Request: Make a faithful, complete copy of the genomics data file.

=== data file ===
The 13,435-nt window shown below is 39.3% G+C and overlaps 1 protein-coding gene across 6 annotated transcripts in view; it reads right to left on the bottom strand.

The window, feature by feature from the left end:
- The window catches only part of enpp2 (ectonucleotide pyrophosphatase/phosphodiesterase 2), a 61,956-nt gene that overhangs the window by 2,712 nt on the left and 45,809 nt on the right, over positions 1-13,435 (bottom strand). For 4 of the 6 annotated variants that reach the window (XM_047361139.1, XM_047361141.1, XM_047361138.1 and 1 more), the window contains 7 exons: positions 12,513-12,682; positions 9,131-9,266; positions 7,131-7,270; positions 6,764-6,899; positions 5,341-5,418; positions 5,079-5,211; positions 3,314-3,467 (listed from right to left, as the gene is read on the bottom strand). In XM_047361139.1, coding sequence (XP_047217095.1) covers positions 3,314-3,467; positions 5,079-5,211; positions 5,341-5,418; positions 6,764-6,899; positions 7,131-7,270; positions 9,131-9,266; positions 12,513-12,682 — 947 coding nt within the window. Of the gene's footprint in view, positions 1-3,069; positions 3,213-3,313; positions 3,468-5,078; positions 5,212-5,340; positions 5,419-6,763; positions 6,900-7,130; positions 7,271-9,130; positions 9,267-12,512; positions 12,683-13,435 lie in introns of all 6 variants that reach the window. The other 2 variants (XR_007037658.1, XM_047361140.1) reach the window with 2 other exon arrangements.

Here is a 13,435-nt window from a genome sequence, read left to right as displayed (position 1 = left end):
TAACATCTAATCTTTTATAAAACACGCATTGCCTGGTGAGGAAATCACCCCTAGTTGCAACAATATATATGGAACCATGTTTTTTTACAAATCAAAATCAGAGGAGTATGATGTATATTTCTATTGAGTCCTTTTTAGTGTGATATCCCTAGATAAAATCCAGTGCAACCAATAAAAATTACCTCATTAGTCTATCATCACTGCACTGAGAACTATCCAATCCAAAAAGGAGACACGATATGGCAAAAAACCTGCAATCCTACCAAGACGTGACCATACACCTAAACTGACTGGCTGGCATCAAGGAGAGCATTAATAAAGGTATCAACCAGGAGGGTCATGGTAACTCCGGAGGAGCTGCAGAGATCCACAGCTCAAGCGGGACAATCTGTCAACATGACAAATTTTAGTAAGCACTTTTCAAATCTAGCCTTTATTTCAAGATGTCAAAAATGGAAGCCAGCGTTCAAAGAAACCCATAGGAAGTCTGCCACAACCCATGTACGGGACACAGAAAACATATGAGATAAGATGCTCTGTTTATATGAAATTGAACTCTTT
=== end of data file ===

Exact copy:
The 13,435-nt window shown below is 39.3% G+C and overlaps 1 protein-coding gene across 6 annotated transcripts in view; it reads right to left on the bottom strand.

The window, feature by feature from the left end:
- The window catches only part of enpp2 (ectonucleotide pyrophosphatase/phosphodiesterase 2), a 61,956-nt gene that overhangs the window by 2,712 nt on the left and 45,809 nt on the right, over positions 1-13,435 (bottom strand). For 4 of the 6 annotated variants that reach the window (XM_047361139.1, XM_047361141.1, XM_047361138.1 and 1 more), the window contains 7 exons: positions 12,513-12,682; positions 9,131-9,266; positions 7,131-7,270; positions 6,764-6,899; positions 5,341-5,418; positions 5,079-5,211; positions 3,314-3,467 (listed from right to left, as the gene is read on the bottom strand). In XM_047361139.1, coding sequence (XP_047217095.1) covers positions 3,314-3,467; positions 5,079-5,211; positions 5,341-5,418; positions 6,764-6,899; positions 7,131-7,270; positions 9,131-9,266; positions 12,513-12,682 — 947 coding nt within the window. Of the gene's footprint in view, positions 1-3,069; positions 3,213-3,313; positions 3,468-5,078; positions 5,212-5,340; positions 5,419-6,763; positions 6,900-7,130; positions 7,271-9,130; positions 9,267-12,512; positions 12,683-13,435 lie in introns of all 6 variants that reach the window. The other 2 variants (XR_007037658.1, XM_047361140.1) reach the window with 2 other exon arrangements.

Here is a 13,435-nt window from a genome sequence, read left to right as displayed (position 1 = left end):
TAACATCTAATCTTTTATAAAACACGCATTGCCTGGTGAGGAAATCACCCCTAGTTGCAACAATATATATGGAACCATGTTTTTTTACAAATCAAAATCAGAGGAGTATGATGTATATTTCTATTGAGTCCTTTTTAGTGTGATATCCCTAGATAAAATCCAGTGCAACCAATAAAAATTACCTCATTAGTCTATCATCACTGCACTGAGAACTATCCAATCCAAAAAGGAGACACGATATGGCAAAAAACCTGCAATCCTACCAAGACGTGACCATACACCTAAACTGACTGGCTGGCATCAAGGAGAGCATTAATAAAGGTATCAACCAGGAGGGTCATGGTAACTCCGGAGGAGCTGCAGAGATCCACAGCTCAAGCGGGACAATCTGTCAACATGACAAATTTTAGTAAGCACTTTTCAAATCTAGCCTTTATTTCAAGATGTCAAAAATGGAAGCCAGCGTTCAAAGAAACCCATAGGAAGTCTGCCACAACCCATGTACGGGACACAGAAAACATATGAGATAAGATGCTCTGTTTATATGAAATTGAACTCTTT